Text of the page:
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The Diminished State of El Clásico

With Barcelona and Real Madrid losing their generational talents and enmeshed in financial woes, their meeting is no longer the world-stopping event it had come to be.

It turns out that sometimes there are consequences. Overspend recklessly, act with little sense of solidarity with the rest of the league, pursue a series of short-term populist measures and, in the end, it will all catch up with you. For a long time, El Clásico was the highlight of the domestic European calendar, the game the world stopped to watch. Sunday’s meeting at Camp Nou feels as though it has almost crept up, a game between seventh and second in the table, one that nobody can even begin to pretend is anything like the best football being played in Europe this season.

Both sides remain committed to the Super League, but that increasingly looks like a desperate gambit to stave off encroaching financial disaster. There will be very little super about Sunday’s game. Lionel Messi has gone, Cristiano Ronaldo has long since departed, and in the absence of the two superstars of the past 15 years, both clubs have struggled with the basics of team-building.

The good news for Barcelona is that it heads into Sunday’s Clásico having won back-to-back games for the first time this season, but it is still seventh in La Liga and there is little sense that those successive victories have done much to change the mood around the club. Last week’s 3–1 win over Valencia at least kept it within five points of league leader Real Sociedad (with a game in hand) and, perhaps more important, within two of Madrid, but such is the disillusionment that many of the 46,000 who turned out at the Camp Nou on Wednesday booed as the team saw out a 1–0 Champions League win over Dynamo Kiev.

Real Madrid faces Barcelona in El Clasico

Ansu Fati is back after a 10-month absence due to a knee injury and, after signing a six-year contract extension with a €1 billion buyout clause, should start. With him, Pedri and Gavi, plus the likes of Sergiño Dest, Riqui Puig and Yusuf Demir, there is perhaps some hope for the future. That is an extremely talented nucleus of young players. The danger is that the pressure is too great. Ideally, young players would be integrated slowly into a functioning unit, rather than being introduced en masse and left to sink or swim.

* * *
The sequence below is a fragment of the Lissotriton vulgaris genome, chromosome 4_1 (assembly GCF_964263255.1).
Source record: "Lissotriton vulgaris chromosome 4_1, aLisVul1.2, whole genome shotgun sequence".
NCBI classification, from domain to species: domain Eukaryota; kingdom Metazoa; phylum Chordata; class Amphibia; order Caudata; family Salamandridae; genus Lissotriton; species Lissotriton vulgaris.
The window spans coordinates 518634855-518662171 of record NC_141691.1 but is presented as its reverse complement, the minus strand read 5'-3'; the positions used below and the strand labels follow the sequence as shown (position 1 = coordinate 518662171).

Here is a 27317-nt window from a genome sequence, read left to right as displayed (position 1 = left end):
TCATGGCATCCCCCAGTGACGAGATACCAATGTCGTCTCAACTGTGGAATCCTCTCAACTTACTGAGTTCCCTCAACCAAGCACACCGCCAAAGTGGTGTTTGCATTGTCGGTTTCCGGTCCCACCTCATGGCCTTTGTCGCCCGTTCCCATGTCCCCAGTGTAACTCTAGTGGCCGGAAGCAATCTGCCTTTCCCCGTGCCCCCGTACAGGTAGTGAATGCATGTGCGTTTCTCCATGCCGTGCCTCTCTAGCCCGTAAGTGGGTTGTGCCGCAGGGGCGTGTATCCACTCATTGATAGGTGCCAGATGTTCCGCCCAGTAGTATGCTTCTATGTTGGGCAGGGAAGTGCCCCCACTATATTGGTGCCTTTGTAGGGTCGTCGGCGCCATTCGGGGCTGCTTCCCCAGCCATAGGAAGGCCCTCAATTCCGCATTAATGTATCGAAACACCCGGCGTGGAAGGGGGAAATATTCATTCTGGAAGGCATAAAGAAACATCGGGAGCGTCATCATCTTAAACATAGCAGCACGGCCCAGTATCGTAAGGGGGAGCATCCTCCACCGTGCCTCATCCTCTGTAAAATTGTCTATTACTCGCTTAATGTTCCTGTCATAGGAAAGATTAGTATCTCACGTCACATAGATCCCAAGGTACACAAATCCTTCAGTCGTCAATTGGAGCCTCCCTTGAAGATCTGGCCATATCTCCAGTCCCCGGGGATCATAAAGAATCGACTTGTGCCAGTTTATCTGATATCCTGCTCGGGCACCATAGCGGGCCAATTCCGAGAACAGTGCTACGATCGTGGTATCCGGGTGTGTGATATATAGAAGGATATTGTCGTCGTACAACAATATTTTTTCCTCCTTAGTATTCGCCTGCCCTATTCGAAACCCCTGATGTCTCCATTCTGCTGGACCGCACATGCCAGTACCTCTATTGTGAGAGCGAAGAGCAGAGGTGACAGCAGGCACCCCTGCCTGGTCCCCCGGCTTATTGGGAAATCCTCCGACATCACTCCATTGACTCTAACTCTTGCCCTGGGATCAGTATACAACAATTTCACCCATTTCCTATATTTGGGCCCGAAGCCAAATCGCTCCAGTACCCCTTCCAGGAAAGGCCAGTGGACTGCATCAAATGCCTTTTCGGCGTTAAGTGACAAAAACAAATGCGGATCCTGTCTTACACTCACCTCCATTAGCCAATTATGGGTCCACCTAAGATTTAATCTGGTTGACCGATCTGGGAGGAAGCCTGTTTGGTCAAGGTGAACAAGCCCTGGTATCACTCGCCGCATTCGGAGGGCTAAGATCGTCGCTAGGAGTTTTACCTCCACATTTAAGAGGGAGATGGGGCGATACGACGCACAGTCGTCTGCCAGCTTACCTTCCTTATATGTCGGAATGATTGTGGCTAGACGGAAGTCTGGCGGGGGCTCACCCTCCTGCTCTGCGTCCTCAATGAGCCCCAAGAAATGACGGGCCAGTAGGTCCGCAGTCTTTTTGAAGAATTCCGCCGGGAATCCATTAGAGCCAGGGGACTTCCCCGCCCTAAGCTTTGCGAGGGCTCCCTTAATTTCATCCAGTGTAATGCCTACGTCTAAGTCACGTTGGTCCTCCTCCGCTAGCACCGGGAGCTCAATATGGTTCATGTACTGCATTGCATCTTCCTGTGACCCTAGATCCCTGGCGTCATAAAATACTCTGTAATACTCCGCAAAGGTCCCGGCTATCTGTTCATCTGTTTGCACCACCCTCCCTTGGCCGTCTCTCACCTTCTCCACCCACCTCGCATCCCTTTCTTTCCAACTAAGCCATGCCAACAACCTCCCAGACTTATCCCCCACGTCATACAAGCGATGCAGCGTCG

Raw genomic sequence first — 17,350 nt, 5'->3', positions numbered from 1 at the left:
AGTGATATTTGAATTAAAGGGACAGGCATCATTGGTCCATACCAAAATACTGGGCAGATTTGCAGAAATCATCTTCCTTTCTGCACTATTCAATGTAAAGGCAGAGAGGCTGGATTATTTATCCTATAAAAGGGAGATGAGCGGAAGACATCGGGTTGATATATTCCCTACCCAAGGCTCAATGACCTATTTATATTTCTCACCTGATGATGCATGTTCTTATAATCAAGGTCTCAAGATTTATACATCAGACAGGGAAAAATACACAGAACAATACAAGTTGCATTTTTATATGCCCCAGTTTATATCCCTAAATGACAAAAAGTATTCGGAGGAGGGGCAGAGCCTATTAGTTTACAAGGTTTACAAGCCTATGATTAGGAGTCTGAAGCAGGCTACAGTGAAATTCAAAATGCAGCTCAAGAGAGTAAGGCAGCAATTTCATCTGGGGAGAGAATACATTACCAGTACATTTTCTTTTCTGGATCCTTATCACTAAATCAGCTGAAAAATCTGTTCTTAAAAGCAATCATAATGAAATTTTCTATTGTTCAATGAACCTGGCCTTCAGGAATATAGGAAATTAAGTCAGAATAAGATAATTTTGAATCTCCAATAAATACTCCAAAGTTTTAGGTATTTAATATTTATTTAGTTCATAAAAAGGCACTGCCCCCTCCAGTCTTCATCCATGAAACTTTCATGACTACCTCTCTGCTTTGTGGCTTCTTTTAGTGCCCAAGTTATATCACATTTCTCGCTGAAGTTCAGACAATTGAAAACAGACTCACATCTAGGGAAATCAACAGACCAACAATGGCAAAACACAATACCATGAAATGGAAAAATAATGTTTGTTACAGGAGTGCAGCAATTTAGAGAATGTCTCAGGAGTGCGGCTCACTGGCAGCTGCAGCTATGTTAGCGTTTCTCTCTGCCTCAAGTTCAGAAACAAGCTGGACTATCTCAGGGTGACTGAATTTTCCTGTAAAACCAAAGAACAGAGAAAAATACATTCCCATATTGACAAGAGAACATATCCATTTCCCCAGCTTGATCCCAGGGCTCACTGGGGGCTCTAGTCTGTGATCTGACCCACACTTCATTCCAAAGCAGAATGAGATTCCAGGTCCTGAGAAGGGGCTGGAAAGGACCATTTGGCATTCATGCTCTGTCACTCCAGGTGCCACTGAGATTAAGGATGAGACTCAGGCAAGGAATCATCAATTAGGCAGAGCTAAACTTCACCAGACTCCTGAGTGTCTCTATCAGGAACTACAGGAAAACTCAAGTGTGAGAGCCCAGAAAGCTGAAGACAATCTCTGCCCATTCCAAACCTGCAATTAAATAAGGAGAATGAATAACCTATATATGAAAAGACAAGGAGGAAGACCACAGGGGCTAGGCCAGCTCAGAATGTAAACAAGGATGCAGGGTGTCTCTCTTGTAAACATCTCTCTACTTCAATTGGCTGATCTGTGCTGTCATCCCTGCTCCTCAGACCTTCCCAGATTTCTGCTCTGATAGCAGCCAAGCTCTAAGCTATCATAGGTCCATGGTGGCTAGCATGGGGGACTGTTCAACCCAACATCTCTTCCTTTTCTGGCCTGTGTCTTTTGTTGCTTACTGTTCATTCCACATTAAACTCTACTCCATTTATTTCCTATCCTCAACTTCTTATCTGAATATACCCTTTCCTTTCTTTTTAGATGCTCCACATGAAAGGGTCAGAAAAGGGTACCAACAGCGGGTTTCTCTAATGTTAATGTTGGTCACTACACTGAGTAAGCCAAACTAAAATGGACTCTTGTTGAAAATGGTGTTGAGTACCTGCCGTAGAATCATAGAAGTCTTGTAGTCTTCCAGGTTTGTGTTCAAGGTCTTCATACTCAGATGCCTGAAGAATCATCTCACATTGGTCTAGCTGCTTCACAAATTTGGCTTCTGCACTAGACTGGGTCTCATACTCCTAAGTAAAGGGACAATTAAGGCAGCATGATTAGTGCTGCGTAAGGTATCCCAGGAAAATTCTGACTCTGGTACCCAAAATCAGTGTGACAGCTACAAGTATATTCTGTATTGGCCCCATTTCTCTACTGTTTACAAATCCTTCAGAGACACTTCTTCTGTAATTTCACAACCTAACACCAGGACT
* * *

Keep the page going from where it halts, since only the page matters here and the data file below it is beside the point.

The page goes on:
The pressure on Ronald Koeman at least has eased a little since he was publicly backed by club president Joan Laporta—although nobody really thinks that this is anything other than a marriage of convenience. Laporta was for a time fairly openly looking for replacements, before reluctantly concluding that given Barcelona’s financial position and the chaos around the club, there was no realistic candidate available. Koeman, unpopular as he is, does at least have three things going for him: He is of the Barça philosophy without being slavishly wedded to it; he has a track record of working successfully with young players; and he has an extremely thick skin.

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If the situation at Madrid seems relatively benign, that’s more an indication of how bad things are at Barcelona. The debt is still vast, the midfield is still ancient, and Florentino Pérez, the naked emperor, still believes in his Super League project and spent the summer role-playing being the president of a wealthy club, pretending Madrid could afford to buy Kylian Mbappé rather than addressing any of the actual issues.

Form this season has been patchy. While Karim Benzema, whose trial for alleged involvement in blackmailing his international teammate Mathieu Valbuena over a sex tape is concluding Friday (Benzema did not appear in person, and a verdict is expected in a month's time; prosecutors have asked that Benzema be fined the maximum amount of $87,000 and be given a 10-month suspended jail sentence), has been in the form of his life, and Vinícius Júnior is beginning to deliver on early promise, there have also been defeats to Sheriff Tiraspol and Espanyol.

A Madrid win, even at this stage, would knock Barcelona further out of the title race, perhaps even already to a prohibitive place, but the game feels more significant for what it is not. This is not the pinnacle of the world game anymore. La Liga's place in the upper echelon is dwindling. In 2020, it was the first year since 2007 that there were no Spanish sides in the semifinals of the Champions League, and while Madrid got there last season, it was well beaten by Chelsea.

The cycle has moved on. Pandemic economics and the ownership structures of Manchester City, Chelsea and Paris Saint-Germain perhaps would have counted against La Liga, anyway, but it’s hard to avoid the sense of a supremacy needlessly and wastefully squandered. Sunday will still be a Clásico, with all its attendant intrigue, but this is no longer the game that stops the world.

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